Analogy between software development and manufacturing

Neil Davidson emailed me this interesting comment about my SPA talk.   I fully agree with him that we’re always going to need craftsmen to produce software, and that the tools they use will change.  As with all analogies, the analogy between maturity in the software industry and other industries is flawed: but that’s one of the things that makes it interesting!




As much as I find the technical side interesting, the thing which really fascinates me is how the way people write software will change in the future.

I’ve been thinking about it a bit, and I think that although the analogy with the changes in industrial manufacturing (from craftsman to mass production to mass customization) is interesting, I’m not sure it really holds true.


I think one of the key things you mentioned was the analogy to the supply chain, and how this chain will lengthen. The way I see it, software will always need a craftsman at one end. Software is intrinsically hard to do, and requires people, or teams of people, to think very carefully and deeply about what they’re doing. The tools, processes and components they use will have to change though – it is at this point in the supply chain that I can see mass production happening. I think the analogy is that you’re always going to need craftsmen like carpenters and bricklayers to build a house, but the tools, techniques and materials they use will be mass produced. At the moment we’re at the stage where the bricklayer makes his own bricks, and the carpenter cuts his own trees down. I don’t think the craftsman will be replaced, but the tools he uses will be provided by companies who provide (or are) software factories. That’s the point I was trying to make about a few companies dominating the market – somebody will discover that they can produce an e-commerce software factory and sell hundreds of thousands of the things at $1,000 a piece rather than two or three a year at $100,000 a go (because it’s no longer a problem constrained by people’s time). Presumably Microsoft believes it will be them and that’s possibly part of the reason why they’re entering the CRM, accounting and business markets.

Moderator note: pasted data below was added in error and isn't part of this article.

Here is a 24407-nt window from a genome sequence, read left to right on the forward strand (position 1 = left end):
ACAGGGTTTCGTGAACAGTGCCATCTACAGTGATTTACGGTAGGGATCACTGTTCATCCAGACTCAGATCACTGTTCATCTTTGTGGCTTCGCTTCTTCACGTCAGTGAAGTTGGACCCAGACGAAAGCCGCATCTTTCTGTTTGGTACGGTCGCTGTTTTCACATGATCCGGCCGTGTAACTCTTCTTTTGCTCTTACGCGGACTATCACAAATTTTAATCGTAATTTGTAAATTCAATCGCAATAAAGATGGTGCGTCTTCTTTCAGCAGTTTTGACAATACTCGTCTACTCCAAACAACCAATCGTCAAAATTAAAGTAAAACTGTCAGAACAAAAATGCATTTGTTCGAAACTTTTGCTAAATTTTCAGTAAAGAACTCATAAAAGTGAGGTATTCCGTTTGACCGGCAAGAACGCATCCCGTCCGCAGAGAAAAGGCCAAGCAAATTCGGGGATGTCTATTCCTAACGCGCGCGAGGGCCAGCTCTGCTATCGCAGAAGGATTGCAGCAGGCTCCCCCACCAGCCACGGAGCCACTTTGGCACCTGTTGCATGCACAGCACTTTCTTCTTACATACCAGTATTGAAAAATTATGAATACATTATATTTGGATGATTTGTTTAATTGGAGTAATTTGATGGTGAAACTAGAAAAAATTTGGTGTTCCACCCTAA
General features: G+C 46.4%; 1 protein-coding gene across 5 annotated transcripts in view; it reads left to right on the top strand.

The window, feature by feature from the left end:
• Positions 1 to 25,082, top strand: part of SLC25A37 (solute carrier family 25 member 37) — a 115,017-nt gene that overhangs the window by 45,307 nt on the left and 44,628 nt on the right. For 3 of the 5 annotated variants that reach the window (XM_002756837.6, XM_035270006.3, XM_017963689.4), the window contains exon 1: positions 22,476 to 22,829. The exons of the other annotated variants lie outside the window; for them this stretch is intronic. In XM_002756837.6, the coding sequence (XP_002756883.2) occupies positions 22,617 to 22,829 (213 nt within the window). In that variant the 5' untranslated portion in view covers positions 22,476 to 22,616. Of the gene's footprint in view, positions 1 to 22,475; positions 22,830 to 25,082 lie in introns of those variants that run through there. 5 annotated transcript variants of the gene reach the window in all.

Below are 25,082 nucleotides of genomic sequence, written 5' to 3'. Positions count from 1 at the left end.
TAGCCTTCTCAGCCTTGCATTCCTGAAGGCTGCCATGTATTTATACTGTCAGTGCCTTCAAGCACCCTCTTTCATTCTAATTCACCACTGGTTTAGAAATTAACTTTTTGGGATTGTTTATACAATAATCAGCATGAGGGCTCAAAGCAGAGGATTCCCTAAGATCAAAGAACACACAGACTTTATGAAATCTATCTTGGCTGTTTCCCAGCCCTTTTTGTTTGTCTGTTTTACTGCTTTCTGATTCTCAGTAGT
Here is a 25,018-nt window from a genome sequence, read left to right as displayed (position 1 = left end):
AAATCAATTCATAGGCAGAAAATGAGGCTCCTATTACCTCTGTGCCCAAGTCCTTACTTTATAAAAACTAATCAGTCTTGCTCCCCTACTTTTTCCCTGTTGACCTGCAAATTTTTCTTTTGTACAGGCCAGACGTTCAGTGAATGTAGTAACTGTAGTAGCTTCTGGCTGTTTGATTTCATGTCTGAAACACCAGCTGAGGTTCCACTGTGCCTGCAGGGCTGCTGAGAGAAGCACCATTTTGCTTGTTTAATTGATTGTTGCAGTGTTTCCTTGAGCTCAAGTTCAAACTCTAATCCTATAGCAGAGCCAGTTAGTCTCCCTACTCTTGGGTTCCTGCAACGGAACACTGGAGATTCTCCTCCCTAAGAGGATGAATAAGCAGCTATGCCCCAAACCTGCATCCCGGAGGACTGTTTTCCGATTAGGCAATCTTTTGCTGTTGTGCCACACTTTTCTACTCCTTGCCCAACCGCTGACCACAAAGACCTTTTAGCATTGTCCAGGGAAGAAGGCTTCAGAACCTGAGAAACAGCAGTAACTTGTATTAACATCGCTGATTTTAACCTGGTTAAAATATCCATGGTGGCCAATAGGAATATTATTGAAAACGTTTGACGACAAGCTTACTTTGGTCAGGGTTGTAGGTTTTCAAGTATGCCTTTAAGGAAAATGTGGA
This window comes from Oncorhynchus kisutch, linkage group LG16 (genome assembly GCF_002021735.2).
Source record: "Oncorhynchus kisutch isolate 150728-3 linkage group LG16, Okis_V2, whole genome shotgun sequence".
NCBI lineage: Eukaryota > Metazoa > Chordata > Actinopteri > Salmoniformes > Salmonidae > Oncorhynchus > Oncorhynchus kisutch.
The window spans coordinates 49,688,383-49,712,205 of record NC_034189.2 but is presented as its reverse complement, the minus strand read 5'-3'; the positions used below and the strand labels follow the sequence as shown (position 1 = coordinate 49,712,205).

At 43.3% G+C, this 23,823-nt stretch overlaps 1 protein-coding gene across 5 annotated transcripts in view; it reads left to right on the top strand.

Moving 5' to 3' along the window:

Comments (2)

  1. I think it was Alistair Cockburn who made the insightful observation that writing software is more like building a factory than akin to the manufacturing that will go on within it. Seemed spot-on to me.